In the texts of recent years, describing the relations between Ukraine and Russia, the authors often use the words "Civilization Fault". I would like to decipher this concept in terms of mathematics and logic and clarify the picture somewhat. Because one who clearly thinks, he clearly acts.
There was in the USSR a scientist with the name Lefebvre. He was not there for a long time, because being, as you will see, a clever person, fled from there at proper time and settled in the USA in 1974, where he continued his scientific and teaching career at one of the universities. Lefebvre's theory of reflection has become the Soviet response to the western theory of games. If briefly, then having an education in mathematics, and then in psychology, he set out to create a mathematical model of conscience, morality, ethics and, consequently, human behaviour. Thus in 1982, the book "Algebra of conscience" appeared, and a mathematical model of a man with a conscience was created.
What is conscience? Saying simply these are internal criteria for what is good and what is evil. The system of assessment of events in terms of "good-bad".
It is not difficult with simple things that contributes to the survival and prosperity - it is well, vice versa - is bad. Interestingly, when one and the same event carries signs of both good and evil. The reaction to this should be one, but what vector to choose?
You go by car and notice a patrol hanging on the road with a radar. Next, you see those who are riding on the oncoming lane towards the radar of the patrol. You can warn them with headlights, they will reduce the speed and escape the penalty. And that's good. But you also understand that exceeding the speed, the driver endangers himself and strangers, and from this point of view, warning him, you become an accomplice of future deaths of himself or someone else. And this is evil.
There are two possible choices - warn or not. Yes, in fact, there are only two systems of morality, depending on what the person chooses. When a compromise between good and evil is judged by you disapproved (evil) and you do not warn the counterpart of the "danger". And when a compromise between good and evil is evaluated by you approvingly (good) and you blink the headlights to warn.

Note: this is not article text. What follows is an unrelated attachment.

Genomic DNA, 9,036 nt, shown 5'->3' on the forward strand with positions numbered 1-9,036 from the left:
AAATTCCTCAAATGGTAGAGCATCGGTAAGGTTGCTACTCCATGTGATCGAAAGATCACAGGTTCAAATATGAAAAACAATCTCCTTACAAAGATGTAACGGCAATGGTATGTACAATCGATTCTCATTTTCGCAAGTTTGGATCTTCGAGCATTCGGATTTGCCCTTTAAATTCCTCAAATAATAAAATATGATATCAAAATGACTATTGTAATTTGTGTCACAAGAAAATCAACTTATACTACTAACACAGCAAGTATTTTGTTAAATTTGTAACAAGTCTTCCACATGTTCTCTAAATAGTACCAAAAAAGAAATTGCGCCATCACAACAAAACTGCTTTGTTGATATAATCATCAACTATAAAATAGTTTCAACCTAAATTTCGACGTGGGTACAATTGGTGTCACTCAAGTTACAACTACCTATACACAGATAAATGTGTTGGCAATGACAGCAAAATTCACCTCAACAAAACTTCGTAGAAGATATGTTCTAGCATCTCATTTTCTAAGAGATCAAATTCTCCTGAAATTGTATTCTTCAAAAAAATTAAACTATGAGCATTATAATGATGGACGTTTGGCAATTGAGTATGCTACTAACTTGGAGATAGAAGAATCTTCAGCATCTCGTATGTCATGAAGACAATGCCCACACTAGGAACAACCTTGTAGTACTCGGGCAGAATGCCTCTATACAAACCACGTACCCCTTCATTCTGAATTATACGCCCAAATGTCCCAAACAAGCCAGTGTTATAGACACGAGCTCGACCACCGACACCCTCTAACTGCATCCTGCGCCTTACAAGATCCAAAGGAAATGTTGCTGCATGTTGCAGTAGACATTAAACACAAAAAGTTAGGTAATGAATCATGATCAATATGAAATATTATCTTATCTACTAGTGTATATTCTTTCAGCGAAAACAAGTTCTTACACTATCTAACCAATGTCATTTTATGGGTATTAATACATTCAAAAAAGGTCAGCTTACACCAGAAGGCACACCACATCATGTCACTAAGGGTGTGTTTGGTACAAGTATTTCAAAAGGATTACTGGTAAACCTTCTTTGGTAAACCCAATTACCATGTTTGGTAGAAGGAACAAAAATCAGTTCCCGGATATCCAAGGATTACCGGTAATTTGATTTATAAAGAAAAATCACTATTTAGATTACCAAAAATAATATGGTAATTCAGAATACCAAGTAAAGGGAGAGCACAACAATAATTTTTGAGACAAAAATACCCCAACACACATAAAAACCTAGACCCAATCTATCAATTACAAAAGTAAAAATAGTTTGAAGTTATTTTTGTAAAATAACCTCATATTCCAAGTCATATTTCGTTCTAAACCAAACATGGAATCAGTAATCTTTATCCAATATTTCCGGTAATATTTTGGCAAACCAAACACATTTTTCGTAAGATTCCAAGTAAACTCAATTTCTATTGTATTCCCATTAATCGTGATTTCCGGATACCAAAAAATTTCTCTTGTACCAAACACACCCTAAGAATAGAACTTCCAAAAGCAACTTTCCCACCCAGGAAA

That's actually all. Then everything can be deepened and developed. What Lefebvre did, writing down these situations in the form of formulas, calculating different behaviors and formulating a number of general and specific conclusions.
He pointed out that the first ethical system (where the compromise between evil and good is evil) was realized in the so-called Western system of values ("western"), and the second ethical system (where the compromise between evil and good is good) was realized in the Soviet Union, in the Soviet system of values ("eastern"). It is very often associated with communism, fascism, extremist religious beliefs and is widespread in China, in many countries of the East and Africa. (The author himself in the book called them "American" and "Soviet")
On the basis of mathematical calculations, the author makes, in particular, such an important conclusion that in the "western" system, individuals are raised in their own eyes when they enter into cooperation with each other. While in the "eastern" system, individuals are raised in their eyes when they enter into a conflict.
Such a paradox: uncompromising in morality is associated with compromises in human relations, and vice versa - compromises in morality lead to uncompromising relationships. What we can easily see in general patterns of behaviour of separate representatives of these cultures, as well as of entire states.
This is what is called a "civilizational fault" between the West and the East. "Spoon of tar, spoiling the barrel of honey" is a "Western" model, where the compromise between good and evil is perceived as evil. And "Purpose-justifying means" is an "eastern" model of the ethical system, where the compromise between evil and good is perceived as good.
And if we speak simply, then the civilizational breakdown takes place at the very moment when you decide whether to warn a criminal of a patrol post, throw garbage on the street, steal the toilet paper in the restaurant or buying stolen car receiver.